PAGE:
15 June 2021

London 2012: Bluffer’s guide to shooting

July 13, 2012

Shooting is a sport that challenges mental robustness rather than physical strength or stamina.

Getting your breathing right can be a big help and holding your breath as you release the trigger will reduce the movement of the gun and make your shot more accurate.

Likewise, squeezing the trigger gently rather than jerking it will make your aim more precise.

Excellent eyesight is the shooter’s best asset, so they wear glasses which not only protect their eyes from debris but also enhance their vision by highlighting a target and contrasting everything else around it.

Many of the Olympic competitors will wear different coloured glasses, the shade depending on the weather conditions.

Venue: Royal Artillery Barracks

Date: July 28 – August 6

Jargon buster

Firing line: Competitors position themselves here to shoot their targets.

Clay shooting: Clay thrown into the air by a trap machine are the targets.

String: A series of shots – usually five or ten.

Lost: A missed shotgun target.

Three positions: Rifle events that require competitors to shoot in the prone, standing and kneeling positions at a distance of 50m.

Basic rules

The events in shooting are all competed individually and are separated into three disciplines; rifle, pistol and shotgun.

In each of these disciplines there are five events (two for women and three for men) and they require the shooters to adopt different positions when performing; standing, kneeling or prone – where they lie on their fronts.

The rules vary according to the discipline, with distance, types of target, arm, firing position, number of shots and the time within which the shots have to be fired, all being factors.

In order to score points in the shotgun discipline the shooters have to hit a moving target called a ‘clay’, which is made of pitch and chalk.

A hit is officially recognized by the referee when the target is shot and at least one visible piece is seen to fall from it. The winner of this discipline is the athlete who hits the most targets.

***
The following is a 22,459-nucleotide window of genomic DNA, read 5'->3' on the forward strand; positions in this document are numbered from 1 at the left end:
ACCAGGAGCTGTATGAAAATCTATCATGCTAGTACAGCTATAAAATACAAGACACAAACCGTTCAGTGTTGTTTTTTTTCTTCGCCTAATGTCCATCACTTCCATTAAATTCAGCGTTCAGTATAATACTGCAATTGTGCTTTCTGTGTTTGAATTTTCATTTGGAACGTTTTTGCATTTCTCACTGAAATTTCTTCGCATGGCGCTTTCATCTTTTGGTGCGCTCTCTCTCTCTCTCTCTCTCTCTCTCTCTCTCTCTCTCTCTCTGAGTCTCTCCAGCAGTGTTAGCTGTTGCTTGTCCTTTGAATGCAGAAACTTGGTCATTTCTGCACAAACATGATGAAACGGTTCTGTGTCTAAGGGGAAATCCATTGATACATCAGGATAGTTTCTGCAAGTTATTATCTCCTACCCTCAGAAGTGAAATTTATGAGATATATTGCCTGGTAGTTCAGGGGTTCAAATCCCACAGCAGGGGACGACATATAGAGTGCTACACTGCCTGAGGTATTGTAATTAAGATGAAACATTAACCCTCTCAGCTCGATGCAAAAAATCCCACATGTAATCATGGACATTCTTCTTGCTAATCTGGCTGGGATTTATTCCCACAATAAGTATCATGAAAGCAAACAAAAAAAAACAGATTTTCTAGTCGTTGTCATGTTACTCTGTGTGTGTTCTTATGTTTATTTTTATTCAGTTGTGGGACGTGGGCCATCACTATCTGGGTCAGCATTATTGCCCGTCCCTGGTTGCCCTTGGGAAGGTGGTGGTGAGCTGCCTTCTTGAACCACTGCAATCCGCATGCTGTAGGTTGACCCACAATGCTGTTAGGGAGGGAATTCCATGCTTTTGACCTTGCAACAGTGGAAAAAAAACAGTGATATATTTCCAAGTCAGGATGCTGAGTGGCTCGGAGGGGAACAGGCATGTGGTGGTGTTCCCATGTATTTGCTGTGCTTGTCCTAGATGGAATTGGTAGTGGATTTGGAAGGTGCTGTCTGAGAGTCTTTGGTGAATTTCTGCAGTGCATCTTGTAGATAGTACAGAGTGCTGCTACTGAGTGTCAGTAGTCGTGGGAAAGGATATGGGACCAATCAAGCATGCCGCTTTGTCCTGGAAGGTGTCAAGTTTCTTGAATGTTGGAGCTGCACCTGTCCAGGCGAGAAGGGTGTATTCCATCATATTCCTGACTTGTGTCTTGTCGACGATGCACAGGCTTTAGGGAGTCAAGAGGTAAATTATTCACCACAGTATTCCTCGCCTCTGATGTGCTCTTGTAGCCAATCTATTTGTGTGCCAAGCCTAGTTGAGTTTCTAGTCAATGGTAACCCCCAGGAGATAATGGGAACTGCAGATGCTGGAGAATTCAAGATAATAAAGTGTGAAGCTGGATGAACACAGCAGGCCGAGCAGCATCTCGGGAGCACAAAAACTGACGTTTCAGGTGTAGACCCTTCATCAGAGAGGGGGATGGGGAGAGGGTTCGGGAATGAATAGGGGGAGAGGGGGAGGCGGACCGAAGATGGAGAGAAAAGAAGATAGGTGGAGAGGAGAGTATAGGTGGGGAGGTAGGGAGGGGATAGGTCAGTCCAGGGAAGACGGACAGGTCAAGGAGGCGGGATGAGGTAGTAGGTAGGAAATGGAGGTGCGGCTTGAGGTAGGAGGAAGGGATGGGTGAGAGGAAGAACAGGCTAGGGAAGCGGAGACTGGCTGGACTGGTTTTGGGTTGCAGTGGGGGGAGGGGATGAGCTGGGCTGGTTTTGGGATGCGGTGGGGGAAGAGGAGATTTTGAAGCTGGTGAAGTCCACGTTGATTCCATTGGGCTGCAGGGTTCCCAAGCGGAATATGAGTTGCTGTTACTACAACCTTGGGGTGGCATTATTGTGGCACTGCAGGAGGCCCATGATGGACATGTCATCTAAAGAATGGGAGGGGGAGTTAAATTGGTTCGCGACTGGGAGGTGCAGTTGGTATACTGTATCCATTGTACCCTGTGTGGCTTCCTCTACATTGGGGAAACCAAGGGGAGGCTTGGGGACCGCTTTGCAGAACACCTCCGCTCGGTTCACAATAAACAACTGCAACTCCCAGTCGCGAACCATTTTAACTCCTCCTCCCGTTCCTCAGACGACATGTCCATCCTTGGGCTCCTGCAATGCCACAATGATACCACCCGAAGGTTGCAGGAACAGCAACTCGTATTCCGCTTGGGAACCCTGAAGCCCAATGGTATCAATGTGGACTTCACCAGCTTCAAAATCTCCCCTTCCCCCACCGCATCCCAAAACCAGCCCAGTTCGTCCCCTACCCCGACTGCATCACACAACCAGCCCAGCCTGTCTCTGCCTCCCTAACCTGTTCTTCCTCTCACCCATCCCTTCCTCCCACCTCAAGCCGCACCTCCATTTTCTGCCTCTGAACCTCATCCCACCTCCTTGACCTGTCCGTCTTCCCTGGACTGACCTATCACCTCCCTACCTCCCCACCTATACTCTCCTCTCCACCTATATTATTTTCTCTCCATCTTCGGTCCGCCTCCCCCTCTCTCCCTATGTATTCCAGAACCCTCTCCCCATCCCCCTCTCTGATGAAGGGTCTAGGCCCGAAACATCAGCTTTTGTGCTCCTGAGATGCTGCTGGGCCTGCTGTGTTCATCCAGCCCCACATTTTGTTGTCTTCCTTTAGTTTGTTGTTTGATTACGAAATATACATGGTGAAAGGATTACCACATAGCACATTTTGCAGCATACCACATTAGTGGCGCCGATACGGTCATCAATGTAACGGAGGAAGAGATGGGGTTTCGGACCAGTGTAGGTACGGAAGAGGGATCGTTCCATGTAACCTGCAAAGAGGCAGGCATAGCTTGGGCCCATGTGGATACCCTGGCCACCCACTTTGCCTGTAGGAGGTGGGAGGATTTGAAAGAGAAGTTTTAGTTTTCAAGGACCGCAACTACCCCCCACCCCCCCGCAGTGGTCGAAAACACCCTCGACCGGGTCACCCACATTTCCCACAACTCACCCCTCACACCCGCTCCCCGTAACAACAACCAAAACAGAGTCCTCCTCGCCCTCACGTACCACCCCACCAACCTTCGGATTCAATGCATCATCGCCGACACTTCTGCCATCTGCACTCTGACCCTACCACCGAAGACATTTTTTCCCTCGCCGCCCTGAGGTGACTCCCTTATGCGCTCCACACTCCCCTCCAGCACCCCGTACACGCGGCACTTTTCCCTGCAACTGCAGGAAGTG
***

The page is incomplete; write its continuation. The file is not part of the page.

In the rifle and pistol events the target that needs to be hit is a stationary ten ring target from a set distance of either 10m, 25m or 50m. The ring is divided into various areas that give a different amount of points.

The game begins in a qualification round where the best eight shooters qualify as a result of them being the highest scoring, and move to the final round where the ten rings of the target are subdivided into ten different “decimal” score zones.

The athletes final score of this round is then added to their qualification score to make up the total score and final ranking.

The winner of the rifle and pistol events is the shooter with the overall highest score.

One to watch

GB’s Elena Allen in the skeet event. She came second at the 2005 European Championship and won the World Cup in the same year, setting a world record in the process.

She also took double gold in the 2010 Commonwealth Championships, before winning the Grand Prix in Cyprus.

Olympic rivalry?

Chiara Cainero of Italy is Elena’s biggest threat. This will be her third Olympic Games and she won gold in the skeet at Beijing.

Who’s the gold medal favourite?

Overall is will be China in each of the events. They were top of the medal table at Beijing, winning five golds out of their eight medals.

Who to follow on twitter…

@GorgsGeikie – GB’s Georgina Geikie


Shooting Olympic fact

In the first modern Olympic Games in 1896, there were just three events, since then it has grown to a massive 15 events at London 2012, where 390 athletes from 103 countries will take part.

And men and women have only been competing in separate events since 1996. For 28 years between 1968 and 1996, they competed alongside each other.

The Women’s Sports Magazine


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